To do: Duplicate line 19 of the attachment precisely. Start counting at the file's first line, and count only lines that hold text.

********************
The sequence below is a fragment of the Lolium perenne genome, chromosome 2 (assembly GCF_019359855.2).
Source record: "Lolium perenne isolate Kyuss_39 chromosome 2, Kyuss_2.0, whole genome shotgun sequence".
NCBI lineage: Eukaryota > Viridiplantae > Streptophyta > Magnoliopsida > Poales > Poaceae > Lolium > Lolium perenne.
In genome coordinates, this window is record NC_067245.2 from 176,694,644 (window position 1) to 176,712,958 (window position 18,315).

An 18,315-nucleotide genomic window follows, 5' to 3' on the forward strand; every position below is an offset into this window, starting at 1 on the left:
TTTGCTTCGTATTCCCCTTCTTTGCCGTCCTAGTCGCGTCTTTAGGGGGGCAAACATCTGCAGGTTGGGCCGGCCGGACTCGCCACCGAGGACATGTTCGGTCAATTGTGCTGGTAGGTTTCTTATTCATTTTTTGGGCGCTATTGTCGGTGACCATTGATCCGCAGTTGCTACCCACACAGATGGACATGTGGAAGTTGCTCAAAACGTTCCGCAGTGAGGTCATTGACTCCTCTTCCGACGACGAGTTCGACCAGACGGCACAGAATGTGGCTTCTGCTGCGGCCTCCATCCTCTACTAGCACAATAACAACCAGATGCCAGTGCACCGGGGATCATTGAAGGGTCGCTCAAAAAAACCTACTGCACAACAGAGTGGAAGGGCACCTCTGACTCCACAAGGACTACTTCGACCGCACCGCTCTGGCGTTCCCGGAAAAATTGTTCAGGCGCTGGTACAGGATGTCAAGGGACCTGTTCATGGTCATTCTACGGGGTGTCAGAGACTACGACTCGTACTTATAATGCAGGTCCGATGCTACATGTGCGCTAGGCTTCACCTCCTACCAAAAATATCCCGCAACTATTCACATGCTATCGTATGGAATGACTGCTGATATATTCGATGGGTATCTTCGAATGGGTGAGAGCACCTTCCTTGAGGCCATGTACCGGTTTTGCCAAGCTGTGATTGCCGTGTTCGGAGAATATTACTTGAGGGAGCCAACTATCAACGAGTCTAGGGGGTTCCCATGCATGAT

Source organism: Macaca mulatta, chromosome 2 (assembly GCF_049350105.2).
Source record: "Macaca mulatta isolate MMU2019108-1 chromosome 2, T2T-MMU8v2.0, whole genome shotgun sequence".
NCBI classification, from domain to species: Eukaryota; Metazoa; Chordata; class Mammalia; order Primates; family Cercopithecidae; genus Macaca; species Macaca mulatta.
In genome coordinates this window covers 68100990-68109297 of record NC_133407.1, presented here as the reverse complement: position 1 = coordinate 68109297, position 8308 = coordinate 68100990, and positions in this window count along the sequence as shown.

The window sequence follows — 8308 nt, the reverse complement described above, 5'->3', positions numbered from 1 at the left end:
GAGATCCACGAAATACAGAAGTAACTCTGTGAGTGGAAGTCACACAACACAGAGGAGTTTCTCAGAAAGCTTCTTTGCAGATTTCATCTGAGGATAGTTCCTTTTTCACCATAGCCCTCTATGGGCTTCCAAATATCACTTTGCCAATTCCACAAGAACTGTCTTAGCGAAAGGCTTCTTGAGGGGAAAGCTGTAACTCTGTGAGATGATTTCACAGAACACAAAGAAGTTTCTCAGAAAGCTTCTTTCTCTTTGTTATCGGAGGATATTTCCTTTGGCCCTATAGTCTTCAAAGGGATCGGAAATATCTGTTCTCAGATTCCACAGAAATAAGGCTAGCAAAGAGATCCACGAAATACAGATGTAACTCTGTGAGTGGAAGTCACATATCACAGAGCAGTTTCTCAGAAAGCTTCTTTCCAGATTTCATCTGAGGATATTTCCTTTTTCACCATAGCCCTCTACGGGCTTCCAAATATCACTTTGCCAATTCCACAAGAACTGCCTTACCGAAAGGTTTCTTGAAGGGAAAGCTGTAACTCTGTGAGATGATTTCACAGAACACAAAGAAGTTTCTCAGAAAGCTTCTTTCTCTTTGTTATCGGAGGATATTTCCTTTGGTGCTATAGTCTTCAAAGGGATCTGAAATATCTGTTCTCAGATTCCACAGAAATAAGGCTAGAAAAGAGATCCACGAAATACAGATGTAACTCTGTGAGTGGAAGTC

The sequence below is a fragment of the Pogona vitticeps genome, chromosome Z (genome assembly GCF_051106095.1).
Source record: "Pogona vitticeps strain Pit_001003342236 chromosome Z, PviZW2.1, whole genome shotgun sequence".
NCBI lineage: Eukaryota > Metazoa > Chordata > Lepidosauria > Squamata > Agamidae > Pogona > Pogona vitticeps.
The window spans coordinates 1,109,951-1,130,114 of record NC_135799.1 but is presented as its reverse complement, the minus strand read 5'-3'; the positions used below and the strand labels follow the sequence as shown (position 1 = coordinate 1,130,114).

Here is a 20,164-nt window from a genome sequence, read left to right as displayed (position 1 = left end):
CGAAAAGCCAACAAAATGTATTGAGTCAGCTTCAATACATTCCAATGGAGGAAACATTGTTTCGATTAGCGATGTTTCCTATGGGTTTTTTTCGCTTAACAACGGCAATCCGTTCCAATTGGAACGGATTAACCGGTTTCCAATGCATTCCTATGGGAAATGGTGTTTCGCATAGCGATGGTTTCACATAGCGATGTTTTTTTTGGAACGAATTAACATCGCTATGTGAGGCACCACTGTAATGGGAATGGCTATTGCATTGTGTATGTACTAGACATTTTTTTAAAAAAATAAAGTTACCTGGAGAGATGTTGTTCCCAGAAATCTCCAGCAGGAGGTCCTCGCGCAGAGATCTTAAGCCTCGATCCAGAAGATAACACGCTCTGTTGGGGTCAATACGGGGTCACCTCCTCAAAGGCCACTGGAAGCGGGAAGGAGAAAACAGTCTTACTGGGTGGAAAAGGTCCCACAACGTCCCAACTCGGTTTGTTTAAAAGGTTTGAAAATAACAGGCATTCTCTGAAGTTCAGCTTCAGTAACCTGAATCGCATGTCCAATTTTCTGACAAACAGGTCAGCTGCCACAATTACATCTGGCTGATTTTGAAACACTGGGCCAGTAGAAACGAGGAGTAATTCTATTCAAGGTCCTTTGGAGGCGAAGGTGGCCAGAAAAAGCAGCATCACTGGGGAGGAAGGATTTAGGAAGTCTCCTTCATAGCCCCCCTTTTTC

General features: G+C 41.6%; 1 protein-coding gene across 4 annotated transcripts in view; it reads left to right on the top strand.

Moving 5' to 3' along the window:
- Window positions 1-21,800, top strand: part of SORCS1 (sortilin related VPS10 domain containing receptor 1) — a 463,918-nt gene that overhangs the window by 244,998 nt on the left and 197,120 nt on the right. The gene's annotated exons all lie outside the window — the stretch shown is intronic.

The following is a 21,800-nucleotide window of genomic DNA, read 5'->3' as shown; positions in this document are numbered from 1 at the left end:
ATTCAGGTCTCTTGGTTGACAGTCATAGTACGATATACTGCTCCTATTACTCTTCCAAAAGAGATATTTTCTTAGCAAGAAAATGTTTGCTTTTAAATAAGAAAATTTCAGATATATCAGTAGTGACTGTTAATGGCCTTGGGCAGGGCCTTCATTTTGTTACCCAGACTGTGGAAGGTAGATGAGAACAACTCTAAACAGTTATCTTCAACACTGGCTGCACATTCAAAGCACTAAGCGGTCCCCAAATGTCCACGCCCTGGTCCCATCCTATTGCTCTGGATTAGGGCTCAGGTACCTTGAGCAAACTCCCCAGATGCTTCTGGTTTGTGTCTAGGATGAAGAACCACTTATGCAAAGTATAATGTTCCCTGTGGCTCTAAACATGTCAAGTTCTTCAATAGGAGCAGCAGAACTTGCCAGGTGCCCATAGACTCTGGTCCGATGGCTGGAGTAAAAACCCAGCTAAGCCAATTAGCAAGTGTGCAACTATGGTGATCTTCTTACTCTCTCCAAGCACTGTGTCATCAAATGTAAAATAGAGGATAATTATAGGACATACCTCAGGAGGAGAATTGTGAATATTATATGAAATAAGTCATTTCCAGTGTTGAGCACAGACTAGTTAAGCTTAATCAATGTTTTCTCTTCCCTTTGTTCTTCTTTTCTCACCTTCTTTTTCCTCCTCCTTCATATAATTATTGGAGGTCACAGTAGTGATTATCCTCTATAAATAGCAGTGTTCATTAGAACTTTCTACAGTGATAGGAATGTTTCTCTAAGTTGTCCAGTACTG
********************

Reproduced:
General features: G+C 41.6%; 1 protein-coding gene across 4 annotated transcripts in view; it reads left to right on the top strand.